Featuring the works of seven composers, including Scott Brickman, PRISMA VOL. 3 follows up the success of the first two PRISMA installments with symphonic music that is both innovative and deeply alluring. Scott describes his piece Restoration as a “symphony in one movement”; the music, with its flirting allusions to Eastern European folk songs, celebrates Brickman’s Latvian and Polish heritage.

Today, Scott is our featured artist in “The Inside Story,” a blog series exploring the inner workings and personalities of our composers and performers. Read on to discover how this American gains inspiration from these European locales…

What was your most unusual performance?

My Most unusual performance happened in Minsk, Belarus, in November of 2018. The performance was of my Fraski (2018) for clarinet, violin, viola and ‘cello. The performance itself was not unusual, but the venue was. The venue was the Zair Azgur Memorial Art Studio. Azgur was a sculptor who was alive during the Soviet times and made his living by producing statues of communist figures. The performance was in one of Azgur’s studios hosing large statues of Marx, Lenin, Stalin, Khruschev, etc. Happily, I both had an awesome performance and lived to tell about this experience.

If you could make a living at any job in the world, what would that job be?

It’s a cliché, but there are clichés for a reason; I’d love to make my living as a composer. Composing full time is actually much more difficult than I thought, or at least the transition has been. The idea of being a full-time composer is one many of us aspire to, and, like many my day job of teaching has previously not allowed me to pursue that. With every crisis there is an opportunity, and now with both the changes in Higher Education at the National Level in the USA and within my University System, I am able to devote much more of my time to composition. I’m not quite a full-time composer, but I’m close! I have to remind myself that composition work is with a capital “C”. Activities such as editing, promotion, networking, etc. those are all “composition” activities to me. Additionally, score study, active listening, and also using your imagination like a child – dreaming; to me, those are vital activities in the composition sphere.

If you could spend creative time anywhere in the world, where would it be and why?

My “happy place” is Central and Eastern Europe and the Baltic States; Poland, Latvia, Lithuania, Ukraine. I particularly Love Krakow and Riga. L’viv and Vilnius are a close second. Krakow and Riga could easily become home primarily because of my Polish and Latvian ancestry, along with my recent efforts to acquire their languages. In 2018 I started my formal study of the Latvian Language. When I am in either Riga’s Central Market or Krakow’s Main Square, it’s as if I’m having a transcendental experience. I can feel these places, their sights, smells, the aura. These are my people, I get their ways, and, because of this, the music I write there seems to have a magic about it.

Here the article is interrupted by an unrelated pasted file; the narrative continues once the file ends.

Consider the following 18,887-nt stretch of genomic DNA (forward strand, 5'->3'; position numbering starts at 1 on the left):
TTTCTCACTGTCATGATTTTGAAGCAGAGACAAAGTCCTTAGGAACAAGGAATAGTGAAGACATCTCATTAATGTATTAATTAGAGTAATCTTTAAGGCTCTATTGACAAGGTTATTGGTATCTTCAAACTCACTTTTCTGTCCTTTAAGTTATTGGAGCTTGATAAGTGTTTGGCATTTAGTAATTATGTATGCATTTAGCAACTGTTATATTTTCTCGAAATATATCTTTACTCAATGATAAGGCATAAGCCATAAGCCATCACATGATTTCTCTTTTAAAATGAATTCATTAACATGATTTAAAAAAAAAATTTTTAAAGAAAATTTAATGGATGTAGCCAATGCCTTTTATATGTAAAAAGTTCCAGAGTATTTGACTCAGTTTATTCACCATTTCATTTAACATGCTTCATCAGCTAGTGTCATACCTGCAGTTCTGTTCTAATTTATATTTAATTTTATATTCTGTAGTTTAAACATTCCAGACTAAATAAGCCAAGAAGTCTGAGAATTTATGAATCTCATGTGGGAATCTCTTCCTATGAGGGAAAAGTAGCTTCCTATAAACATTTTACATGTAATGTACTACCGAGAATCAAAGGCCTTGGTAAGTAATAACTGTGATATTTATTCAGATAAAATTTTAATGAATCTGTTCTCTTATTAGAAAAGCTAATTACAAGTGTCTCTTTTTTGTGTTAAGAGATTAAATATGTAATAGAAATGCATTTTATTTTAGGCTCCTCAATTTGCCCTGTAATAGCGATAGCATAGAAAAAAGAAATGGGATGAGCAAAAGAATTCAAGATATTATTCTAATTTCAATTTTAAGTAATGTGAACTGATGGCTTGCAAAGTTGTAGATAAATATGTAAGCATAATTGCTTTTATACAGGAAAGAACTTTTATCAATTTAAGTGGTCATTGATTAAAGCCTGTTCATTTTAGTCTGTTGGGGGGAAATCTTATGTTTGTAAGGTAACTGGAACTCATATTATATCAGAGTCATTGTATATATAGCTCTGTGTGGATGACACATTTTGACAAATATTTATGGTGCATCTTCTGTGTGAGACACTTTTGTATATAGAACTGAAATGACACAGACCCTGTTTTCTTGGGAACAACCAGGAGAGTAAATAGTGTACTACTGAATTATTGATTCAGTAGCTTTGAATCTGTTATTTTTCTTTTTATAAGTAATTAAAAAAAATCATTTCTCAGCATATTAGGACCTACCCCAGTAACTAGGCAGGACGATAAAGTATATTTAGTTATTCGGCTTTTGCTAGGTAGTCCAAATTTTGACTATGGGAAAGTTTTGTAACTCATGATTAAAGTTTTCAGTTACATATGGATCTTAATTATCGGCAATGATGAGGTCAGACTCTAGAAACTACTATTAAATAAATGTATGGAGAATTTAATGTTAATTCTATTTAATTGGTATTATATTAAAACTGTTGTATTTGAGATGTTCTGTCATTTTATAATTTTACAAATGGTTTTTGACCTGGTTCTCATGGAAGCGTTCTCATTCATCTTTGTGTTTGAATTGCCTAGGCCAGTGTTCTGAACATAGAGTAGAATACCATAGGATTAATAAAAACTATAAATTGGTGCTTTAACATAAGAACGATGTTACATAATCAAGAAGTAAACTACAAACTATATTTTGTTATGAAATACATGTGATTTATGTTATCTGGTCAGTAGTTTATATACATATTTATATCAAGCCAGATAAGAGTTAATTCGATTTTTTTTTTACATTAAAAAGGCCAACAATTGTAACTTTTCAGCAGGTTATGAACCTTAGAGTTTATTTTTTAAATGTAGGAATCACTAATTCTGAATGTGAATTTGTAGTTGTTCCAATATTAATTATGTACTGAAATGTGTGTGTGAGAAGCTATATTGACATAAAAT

What fuels me most creatively about these places is their culture, artistic and otherwise. It’s not necessarily that I receive more respect and acceptance there, though I feel as if I do, as much as it is that I do clearly receive it as opposed to in the USA. Additionally, I find the attitudes of European musicians and audiences much more congruent to mine than USA folks. Not only are these my ancestral people, but these are my music people.

What was your favorite musical moment on the album?

Obviously I’m happy and proud of my piece, but there are four moments that stand out: The first orchestral tutti at ca. 0:36, the string music ca. 1:00, which is a non-quotation reference to Ashkenazi music, the raucous section at 7:50, and the finale at 10 min. Going back to a previous question, some of these very moments were conceived, sketched and/or written in part in those happy places of mine, Krakow, Riga, L’viv and Vilnius.

What does this album mean to you personally?

This was a fantastic experience of which I am very pleased.

Life is good, the future looks great and I can’t wait until my next PARMA recording.

Prisma vol 3 cover art

PRISMA VOL. 3 featuring Restoration by Scott Brickman is now available to stream or purchase through Navona Records. Click here to explore this new album.

  • Scott Brickman

    Scott Brickman (b. 1963, Oak Park IL) is passionate about sport and his Baltic and Slavic ancestry and culture. A cancer survivor, he has run 5k and 10k races in both the United States and Canada and anticipates adding Europe to that list. Starting in 2018, he has attended summer school at the University of Latvia in Riga, studying Latvian Language and Culture.